RECOUNT: With close presidential race, Georgia looks to add up votes again
ATLANTA (WRDW/WAGT) - Georgia Secretary of State Brad Raffensperger said there will be a recount in the Peach State after overnight ballot counts put former Vice President Joe Biden just slightly ahead of President Donald Trump.
Raffensperger said there are still several thousand absentee votes to be counted across three counties. However, more than 8,000 military ballots could be cast if they are returned by the close of business Friday.
Still, the secretary of state said with the margin between Trump and Biden, a recount was on the horizon.
“Right now, Georgia remains to close the call of approximately 5 million votes cast will have a margin of a few thousand,” Raffensperger said. “The focus for our office, and for the county election officials, for now, remains on making sure that every legal vote is counted and recorded accurately. As we are closing in on a final count, we can begin to look toward our next steps. With a margin that’s small, there will be a recount in Georgia. Interest in our election, obviously goes far beyond Georgia’s borders."
Georgia law indicates a candidate can request a recount if the margin between two candidates is .5 percent or less. That request must be made within two days of the state certifying the race. That date, according to state law, is Nov. 20 at 5 p.m.
Trump had been ahead in the race, but the shift to Biden was reported around 4:30 a.m. today. It happened after some numbers came in from Clayton County — an area that was represented by the late Rep. John Lewis, a Democrat and civil right icon.
Biden also pulled ahead in the hotly contested battleground state of Pennsylvania.
Biden’s momentum from mail-in votes has brought about the change in fortune for Trump in Georgia, which hasn’t chosen a Democrat for president since Bill Clinton in 1992.
On Tuesday night, Trump was ahead in Georgia in terms of votes cast on Election Day, but as mail-in ballots started being tabulated, Biden started to gain on the president. The mail-in votes have been heavily Democratic, and many of the ones now being counted in Georgia are from high-population Democratic-leaning counties around Atlanta.
Although progress is being made in counting the outstanding ballots, election workers aren’t done yet.
The Georgia Secretary of State’s Office said around 10:30 a.m., there were still 4,169 votes were still out.
Totals by county included:
- Cherokee: 150
- Cobb: 75
- Floyd: 444
- Gwinnett: 3,500
At a news conference Thursday, Gabriel Sterling of the Secretary of State’s Office said that regardless of what was left, state and county officials are determined to get things right.
Sterling said it would be important for elections officials around the state to be allowed to continue their jobs.
“These are 159 elections directors and employees who are here to the job of protecting democracy,” Sterling said. “When you go to talk to them, they think about that, they think about the votes of every person in this room and around the country. These people are not involved in voter fraud. These people are not involved in voter suppression. I’m telling you they’re doing their jobs every day. It is hard. And we are thankful to them for it and we’re going to work with them to make sure that every legal lawful ballot is counted.”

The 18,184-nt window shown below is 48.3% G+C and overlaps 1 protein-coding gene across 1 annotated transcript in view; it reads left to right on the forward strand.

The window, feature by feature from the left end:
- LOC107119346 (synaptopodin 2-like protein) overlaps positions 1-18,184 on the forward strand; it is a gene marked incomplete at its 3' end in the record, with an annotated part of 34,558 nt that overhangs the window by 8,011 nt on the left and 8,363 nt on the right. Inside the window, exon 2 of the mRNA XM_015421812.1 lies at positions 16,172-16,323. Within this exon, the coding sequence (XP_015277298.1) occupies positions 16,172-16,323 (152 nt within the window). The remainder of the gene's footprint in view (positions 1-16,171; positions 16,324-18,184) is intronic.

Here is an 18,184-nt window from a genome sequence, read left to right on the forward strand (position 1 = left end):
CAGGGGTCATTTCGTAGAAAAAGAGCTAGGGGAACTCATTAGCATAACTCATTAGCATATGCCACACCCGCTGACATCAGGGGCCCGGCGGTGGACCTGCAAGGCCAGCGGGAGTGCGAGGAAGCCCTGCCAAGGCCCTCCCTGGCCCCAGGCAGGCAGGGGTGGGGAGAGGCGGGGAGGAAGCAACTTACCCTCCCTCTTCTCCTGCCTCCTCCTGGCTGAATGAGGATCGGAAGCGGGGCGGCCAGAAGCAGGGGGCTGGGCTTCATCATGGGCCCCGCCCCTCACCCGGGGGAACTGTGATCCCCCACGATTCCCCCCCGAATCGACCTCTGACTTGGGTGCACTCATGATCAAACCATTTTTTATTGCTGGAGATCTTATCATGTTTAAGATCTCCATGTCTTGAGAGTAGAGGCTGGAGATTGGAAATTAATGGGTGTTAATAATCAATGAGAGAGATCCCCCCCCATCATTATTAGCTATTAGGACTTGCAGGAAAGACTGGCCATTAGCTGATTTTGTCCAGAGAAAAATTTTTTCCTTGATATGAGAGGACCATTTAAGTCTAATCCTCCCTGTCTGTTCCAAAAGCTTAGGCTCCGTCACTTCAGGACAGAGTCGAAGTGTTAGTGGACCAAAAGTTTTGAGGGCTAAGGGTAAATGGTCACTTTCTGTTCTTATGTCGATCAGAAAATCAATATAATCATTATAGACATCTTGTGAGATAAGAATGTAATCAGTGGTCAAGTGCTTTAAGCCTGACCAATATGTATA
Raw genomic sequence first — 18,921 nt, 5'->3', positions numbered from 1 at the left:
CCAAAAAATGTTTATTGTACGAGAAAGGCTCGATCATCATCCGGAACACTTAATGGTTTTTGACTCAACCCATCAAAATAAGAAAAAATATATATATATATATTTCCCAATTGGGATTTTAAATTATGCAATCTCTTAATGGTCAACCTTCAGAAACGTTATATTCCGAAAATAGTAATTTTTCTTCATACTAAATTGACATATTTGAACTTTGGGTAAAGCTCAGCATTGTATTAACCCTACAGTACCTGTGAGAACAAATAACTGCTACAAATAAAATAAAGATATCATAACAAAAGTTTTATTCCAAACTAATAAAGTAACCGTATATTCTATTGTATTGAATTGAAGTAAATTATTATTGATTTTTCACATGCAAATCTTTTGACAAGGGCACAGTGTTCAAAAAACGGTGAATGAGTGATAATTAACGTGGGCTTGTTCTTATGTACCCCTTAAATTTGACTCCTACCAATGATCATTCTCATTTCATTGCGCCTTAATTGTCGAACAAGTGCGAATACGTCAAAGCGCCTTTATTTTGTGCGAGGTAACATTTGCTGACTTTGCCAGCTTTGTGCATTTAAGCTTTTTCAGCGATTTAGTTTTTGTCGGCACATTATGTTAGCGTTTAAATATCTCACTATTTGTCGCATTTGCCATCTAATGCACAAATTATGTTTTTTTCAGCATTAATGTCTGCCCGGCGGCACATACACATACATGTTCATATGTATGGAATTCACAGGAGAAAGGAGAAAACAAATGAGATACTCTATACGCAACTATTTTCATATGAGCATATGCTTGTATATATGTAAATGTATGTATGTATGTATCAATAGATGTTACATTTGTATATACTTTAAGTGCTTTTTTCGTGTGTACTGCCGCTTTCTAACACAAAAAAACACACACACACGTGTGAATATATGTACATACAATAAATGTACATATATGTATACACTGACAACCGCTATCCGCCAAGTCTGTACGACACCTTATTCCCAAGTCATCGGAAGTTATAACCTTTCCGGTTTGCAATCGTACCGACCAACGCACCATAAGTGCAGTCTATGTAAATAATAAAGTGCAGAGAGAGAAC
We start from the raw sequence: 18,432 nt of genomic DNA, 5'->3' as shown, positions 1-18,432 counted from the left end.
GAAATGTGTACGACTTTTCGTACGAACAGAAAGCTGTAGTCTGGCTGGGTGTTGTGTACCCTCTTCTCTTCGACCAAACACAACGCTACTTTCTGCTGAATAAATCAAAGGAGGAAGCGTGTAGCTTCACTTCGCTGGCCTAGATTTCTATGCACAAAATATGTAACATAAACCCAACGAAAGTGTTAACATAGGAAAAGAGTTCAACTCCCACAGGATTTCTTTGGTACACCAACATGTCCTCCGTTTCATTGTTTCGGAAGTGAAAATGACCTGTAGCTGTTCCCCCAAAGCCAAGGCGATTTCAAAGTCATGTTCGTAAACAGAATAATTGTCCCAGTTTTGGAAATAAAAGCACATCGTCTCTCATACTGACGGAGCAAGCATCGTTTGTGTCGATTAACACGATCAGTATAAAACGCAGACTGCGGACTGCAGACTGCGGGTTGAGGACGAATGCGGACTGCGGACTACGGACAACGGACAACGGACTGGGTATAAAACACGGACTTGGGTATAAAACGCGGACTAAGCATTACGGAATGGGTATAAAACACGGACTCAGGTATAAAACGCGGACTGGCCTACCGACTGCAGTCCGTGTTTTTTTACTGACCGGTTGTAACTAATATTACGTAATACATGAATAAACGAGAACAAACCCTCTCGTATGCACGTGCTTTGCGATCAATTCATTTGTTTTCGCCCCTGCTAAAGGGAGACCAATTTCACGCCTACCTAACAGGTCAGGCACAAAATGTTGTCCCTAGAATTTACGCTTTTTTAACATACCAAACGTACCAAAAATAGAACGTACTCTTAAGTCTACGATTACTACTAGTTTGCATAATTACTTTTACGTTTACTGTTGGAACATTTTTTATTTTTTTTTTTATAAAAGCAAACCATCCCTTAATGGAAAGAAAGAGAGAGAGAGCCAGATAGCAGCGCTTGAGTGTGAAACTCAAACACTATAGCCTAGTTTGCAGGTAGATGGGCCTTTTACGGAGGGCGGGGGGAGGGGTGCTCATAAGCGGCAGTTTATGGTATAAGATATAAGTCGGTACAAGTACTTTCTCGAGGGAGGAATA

The state’s elections chief, Secretary of State Brad Raffensperger, says although the vote counting is full of suspense, election workers are focusing on accuracy.
He said these security measures are in place to secure the vote and increase public confidence in the electoral process:
- Absentee drop boxes were locked at 7 p.m. Tuesday evening, preventing illegal voting or potential fraud.
- Surveillance cameras monitored drop boxes at all times.
- A state monitor is in the room with Fulton County for all counts and the public is welcome to observe any county as an added layer of transparency.
- A precertification audit will provide additional confidence that the votes were accurately counted.
“We’re well aware that with a close presidential election and the possibility of runoffs in some elections that the eyes of the state and the nation are upon Georgia at this time,” Raffensperger said. “We’re as anxious as anyone to see the final results and to start work on certification and planning for our runoff elections. As the work goes on, I want to assure Georgia voters that every legal vote was cast and accurately counted.”
At a news conference Wednesday, Raffensperger was asked about the integrity and counting of the outstanding ballots.
“We’re saying that every legal ballot will be counted in Georgia because that’s our process,” Raffensperger said. “We follow state law.”
Meanwhile, Raffensperger singled out Richmond County as one of the places that were current with absentee ballots as they began to be tabulated, but a large influx put election workers behind.
“The state election board gave the counties the authority that they could begin the process of scanning the absentee ballots, which is very helpful so I know that down to Muskogee County and Richmond County,” Raffensperger said. “They were really current with everything they had received, but then all of a sudden, we also had additional ballots come in on Monday and then Tuesday, so they’re being dropped in. So they had to, they had to scan those. And so they’ll be getting that as soon as they can, but it is a two-page ballot. It just takes longer to get those ready for the scanning process.”
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